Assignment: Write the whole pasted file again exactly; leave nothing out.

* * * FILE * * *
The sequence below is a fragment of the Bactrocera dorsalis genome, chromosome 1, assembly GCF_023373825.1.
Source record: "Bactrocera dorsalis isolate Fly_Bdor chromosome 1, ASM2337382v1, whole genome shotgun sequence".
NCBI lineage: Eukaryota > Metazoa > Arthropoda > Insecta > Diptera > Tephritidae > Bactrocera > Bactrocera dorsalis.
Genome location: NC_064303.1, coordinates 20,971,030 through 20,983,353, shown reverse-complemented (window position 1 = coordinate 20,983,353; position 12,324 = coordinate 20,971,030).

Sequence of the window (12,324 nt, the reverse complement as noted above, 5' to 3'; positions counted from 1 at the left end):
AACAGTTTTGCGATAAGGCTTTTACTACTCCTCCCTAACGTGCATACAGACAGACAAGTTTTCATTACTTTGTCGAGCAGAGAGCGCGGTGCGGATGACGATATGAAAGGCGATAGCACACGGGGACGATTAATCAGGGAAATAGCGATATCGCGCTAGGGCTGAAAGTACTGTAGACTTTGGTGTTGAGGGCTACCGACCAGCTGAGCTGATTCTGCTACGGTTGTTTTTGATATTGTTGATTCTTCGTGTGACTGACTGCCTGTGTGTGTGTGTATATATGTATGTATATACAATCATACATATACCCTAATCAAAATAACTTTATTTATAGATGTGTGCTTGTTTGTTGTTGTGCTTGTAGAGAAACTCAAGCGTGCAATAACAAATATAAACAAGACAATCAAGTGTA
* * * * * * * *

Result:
The sequence below is a fragment of the Bactrocera dorsalis genome, chromosome 1, assembly GCF_023373825.1.
Source record: "Bactrocera dorsalis isolate Fly_Bdor chromosome 1, ASM2337382v1, whole genome shotgun sequence".
NCBI lineage: Eukaryota > Metazoa > Arthropoda > Insecta > Diptera > Tephritidae > Bactrocera > Bactrocera dorsalis.
Genome location: NC_064303.1, coordinates 20,971,030 through 20,983,353, shown reverse-complemented (window position 1 = coordinate 20,983,353; position 12,324 = coordinate 20,971,030).

Sequence of the window (12,324 nt, the reverse complement as noted above, 5' to 3'; positions counted from 1 at the left end):
AACAGTTTTGCGATAAGGCTTTTACTACTCCTCCCTAACGTGCATACAGACAGACAAGTTTTCATTACTTTGTCGAGCAGAGAGCGCGGTGCGGATGACGATATGAAAGGCGATAGCACACGGGGACGATTAATCAGGGAAATAGCGATATCGCGCTAGGGCTGAAAGTACTGTAGACTTTGGTGTTGAGGGCTACCGACCAGCTGAGCTGATTCTGCTACGGTTGTTTTTGATATTGTTGATTCTTCGTGTGACTGACTGCCTGTGTGTGTGTGTATATATGTATGTATATACAATCATACATATACCCTAATCAAAATAACTTTATTTATAGATGTGTGCTTGTTTGTTGTTGTGCTTGTAGAGAAACTCAAGCGTGCAATAACAAATATAAACAAGACAATCAAGTGTA